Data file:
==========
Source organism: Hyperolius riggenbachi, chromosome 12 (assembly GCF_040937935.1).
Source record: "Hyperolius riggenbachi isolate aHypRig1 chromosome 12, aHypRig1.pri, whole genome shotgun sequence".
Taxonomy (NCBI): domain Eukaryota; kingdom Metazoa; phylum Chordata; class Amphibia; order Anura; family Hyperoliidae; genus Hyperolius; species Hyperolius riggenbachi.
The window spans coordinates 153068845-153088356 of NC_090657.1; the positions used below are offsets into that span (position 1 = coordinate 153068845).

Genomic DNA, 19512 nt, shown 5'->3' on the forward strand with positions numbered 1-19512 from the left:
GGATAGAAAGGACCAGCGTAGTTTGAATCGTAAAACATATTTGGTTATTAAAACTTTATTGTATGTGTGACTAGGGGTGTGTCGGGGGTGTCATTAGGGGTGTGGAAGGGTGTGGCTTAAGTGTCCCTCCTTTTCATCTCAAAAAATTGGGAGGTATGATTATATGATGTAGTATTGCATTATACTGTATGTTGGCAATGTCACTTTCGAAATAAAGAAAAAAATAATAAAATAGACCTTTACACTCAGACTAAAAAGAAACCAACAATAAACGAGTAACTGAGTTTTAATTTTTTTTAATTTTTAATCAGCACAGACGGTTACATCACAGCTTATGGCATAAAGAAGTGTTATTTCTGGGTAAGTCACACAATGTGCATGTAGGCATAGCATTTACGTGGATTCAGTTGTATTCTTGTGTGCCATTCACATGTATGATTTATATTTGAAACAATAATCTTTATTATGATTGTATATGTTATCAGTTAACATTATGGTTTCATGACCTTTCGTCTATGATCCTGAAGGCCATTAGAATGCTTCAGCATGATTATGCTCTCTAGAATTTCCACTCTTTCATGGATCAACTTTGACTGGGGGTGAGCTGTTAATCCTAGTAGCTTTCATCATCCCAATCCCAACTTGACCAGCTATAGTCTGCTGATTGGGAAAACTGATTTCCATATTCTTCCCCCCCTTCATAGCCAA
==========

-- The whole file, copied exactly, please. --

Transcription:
Source organism: Hyperolius riggenbachi, chromosome 12 (assembly GCF_040937935.1).
Source record: "Hyperolius riggenbachi isolate aHypRig1 chromosome 12, aHypRig1.pri, whole genome shotgun sequence".
Taxonomy (NCBI): domain Eukaryota; kingdom Metazoa; phylum Chordata; class Amphibia; order Anura; family Hyperoliidae; genus Hyperolius; species Hyperolius riggenbachi.
The window spans coordinates 153068845-153088356 of NC_090657.1; the positions used below are offsets into that span (position 1 = coordinate 153068845).

Genomic DNA, 19512 nt, shown 5'->3' on the forward strand with positions numbered 1-19512 from the left:
GGATAGAAAGGACCAGCGTAGTTTGAATCGTAAAACATATTTGGTTATTAAAACTTTATTGTATGTGTGACTAGGGGTGTGTCGGGGGTGTCATTAGGGGTGTGGAAGGGTGTGGCTTAAGTGTCCCTCCTTTTCATCTCAAAAAATTGGGAGGTATGATTATATGATGTAGTATTGCATTATACTGTATGTTGGCAATGTCACTTTCGAAATAAAGAAAAAAATAATAAAATAGACCTTTACACTCAGACTAAAAAGAAACCAACAATAAACGAGTAACTGAGTTTTAATTTTTTTTAATTTTTAATCAGCACAGACGGTTACATCACAGCTTATGGCATAAAGAAGTGTTATTTCTGGGTAAGTCACACAATGTGCATGTAGGCATAGCATTTACGTGGATTCAGTTGTATTCTTGTGTGCCATTCACATGTATGATTTATATTTGAAACAATAATCTTTATTATGATTGTATATGTTATCAGTTAACATTATGGTTTCATGACCTTTCGTCTATGATCCTGAAGGCCATTAGAATGCTTCAGCATGATTATGCTCTCTAGAATTTCCACTCTTTCATGGATCAACTTTGACTGGGGGTGAGCTGTTAATCCTAGTAGCTTTCATCATCCCAATCCCAACTTGACCAGCTATAGTCTGCTGATTGGGAAAACTGATTTCCATATTCTTCCCCCCCTTCATAGCCAA